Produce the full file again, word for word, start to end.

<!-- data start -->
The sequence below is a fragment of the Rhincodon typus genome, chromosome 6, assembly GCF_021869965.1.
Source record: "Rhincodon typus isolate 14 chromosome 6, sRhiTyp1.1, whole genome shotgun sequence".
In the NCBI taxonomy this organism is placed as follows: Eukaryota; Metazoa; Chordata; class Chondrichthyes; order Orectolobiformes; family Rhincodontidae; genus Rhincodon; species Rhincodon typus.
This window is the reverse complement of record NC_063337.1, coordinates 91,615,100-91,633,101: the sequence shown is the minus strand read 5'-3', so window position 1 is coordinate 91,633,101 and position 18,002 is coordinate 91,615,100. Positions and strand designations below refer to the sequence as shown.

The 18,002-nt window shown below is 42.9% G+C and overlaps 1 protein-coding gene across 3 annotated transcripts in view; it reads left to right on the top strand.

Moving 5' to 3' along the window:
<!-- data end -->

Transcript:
The sequence below is a fragment of the Rhincodon typus genome, chromosome 6, assembly GCF_021869965.1.
Source record: "Rhincodon typus isolate 14 chromosome 6, sRhiTyp1.1, whole genome shotgun sequence".
In the NCBI taxonomy this organism is placed as follows: Eukaryota; Metazoa; Chordata; class Chondrichthyes; order Orectolobiformes; family Rhincodontidae; genus Rhincodon; species Rhincodon typus.
This window is the reverse complement of record NC_063337.1, coordinates 91,615,100-91,633,101: the sequence shown is the minus strand read 5'-3', so window position 1 is coordinate 91,633,101 and position 18,002 is coordinate 91,615,100. Positions and strand designations below refer to the sequence as shown.

The 18,002-nt window shown below is 42.9% G+C and overlaps 1 protein-coding gene across 3 annotated transcripts in view; it reads left to right on the top strand.

Moving 5' to 3' along the window: